The trail to Angels Landing starts across the road from the Grotto and heads upwards. Angels landing is one of the busiest and most beautiful and dangerous hikes in the park. The hike is 2.5 miles up a 1,500 ft elevation so it’s pretty strenuous and not for the faint hearted. Sections of the hike pass over sharp 1,000ft drops that need the use of chains to stop you from falling. Providing you can handle all this then the view from Angels landing looking down the canyon is breathtaking. It is the crowning jewel of Zion National park for good reason.
Observation point (stop 7)
Stop 7, weeping rock leads you to the trail for observation point. The trail to observation point is a tough, steep 8 mile round trip hike but well worth the efforts. The trail to observation point is often closed due to bad weather. Observation point is one of the highest points in the park. It has views over Angels Landing all the way down the canyon.
Big Bend (stop 8)
There aren’t any trail heads as such at big bend but it is still a beautiful stretch of river. The Virgin river makes a sharp bend around the base of Angels landing as it heads towards the Narrows at the end of Zion Canyon.
Temple of Sinawava (stop 9)
The final shuttle stop drops you at the temple of Sianawava and the start of the riverside walk. A lovely short hike leading along the river bank as the canyon starts to narrow. It finally ends by heading into The Narrows.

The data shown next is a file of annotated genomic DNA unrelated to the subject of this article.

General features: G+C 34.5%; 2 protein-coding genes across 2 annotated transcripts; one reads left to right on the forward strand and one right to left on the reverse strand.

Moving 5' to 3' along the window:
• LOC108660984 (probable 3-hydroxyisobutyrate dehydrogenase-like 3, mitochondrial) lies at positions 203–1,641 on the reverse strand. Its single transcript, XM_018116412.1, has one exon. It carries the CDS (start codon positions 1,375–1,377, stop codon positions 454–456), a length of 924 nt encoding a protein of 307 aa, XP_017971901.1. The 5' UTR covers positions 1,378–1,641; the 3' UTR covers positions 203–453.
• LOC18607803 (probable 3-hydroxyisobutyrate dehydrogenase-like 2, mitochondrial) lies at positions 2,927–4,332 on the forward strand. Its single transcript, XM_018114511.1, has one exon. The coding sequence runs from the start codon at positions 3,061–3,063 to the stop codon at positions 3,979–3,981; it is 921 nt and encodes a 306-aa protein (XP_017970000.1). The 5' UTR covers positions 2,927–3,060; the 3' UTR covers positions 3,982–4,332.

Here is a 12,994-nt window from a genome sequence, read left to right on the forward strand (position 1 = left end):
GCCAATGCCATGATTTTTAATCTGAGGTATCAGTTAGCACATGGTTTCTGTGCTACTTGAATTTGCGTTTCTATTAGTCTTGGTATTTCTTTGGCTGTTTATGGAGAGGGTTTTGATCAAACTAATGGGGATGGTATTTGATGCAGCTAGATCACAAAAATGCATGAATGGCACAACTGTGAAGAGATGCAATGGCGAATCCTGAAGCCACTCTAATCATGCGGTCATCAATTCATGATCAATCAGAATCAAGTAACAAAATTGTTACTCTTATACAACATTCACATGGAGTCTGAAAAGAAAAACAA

Located at the end of the riverside walk (stop 9) the Narrows is an area where the canyon closes in to form a slot canyon. The hike through the Narrows requires you to get your feet wet. So make sure to have the correct footwear and a walking stick to avoid falling. Only take the equipment you need and make sure you don’t forget to put that waterproof cover over your bag. It isn’t always possible to walk the Narrows as the river is often to high outside of the summer months. But if you have the chance then make sure you do not miss it.
Canyon overlook offers a great view of the main canyon. You’ll see the winding road leading up the canyon in the foreground. With the towers of the Virgin looming in the background. The hike to get to Canyon overlook is an easy 1 mile round trip. This makes it convenient as its a great shot at dusk which means walking back in low light. The lights of the cars winding up route 9 make for some interesting foreground interest.
Upper East Canyon
Route 9 meanders through the Upper East Canyon. The route has lots of places to stop where you can get out and explore. The landscape is vastly different to Zion Canyon and a lot quieter and just begging to be photographed.
Suggested Gear List
- Waterproof gear – You are never far from water in Zion
- Good walking shoes – Lots of hiking so good shoes are imperative
- Wide angle lens – the Canyon is very steep so you will need a wide angle lens to capture all its grandeur
- Lee ND Grad filters – There is a big light difference between the sky and canyon at sunset and sunrise and ND filters will make all the difference.
- Lowepro Comfortable bag with waterproof cover – With lots of hiking you will want a comfortable camera bag
- Walking pole – for some of the more strenuous and rived bed hikes such as the narrows this will really come in handy.
Hope you found our Photography Guide to Zion National Park useful. We would love to hear from you if it helped with your shoot plan. So please do let us know either in the comments or over email.
Jordan Banks is a successful travel photographer with almost 20 years of experience shooting assignments and campaigns for some of the world’s leading brands and companies. If you would like to learn more, why not join one of his travel photography marketing courses.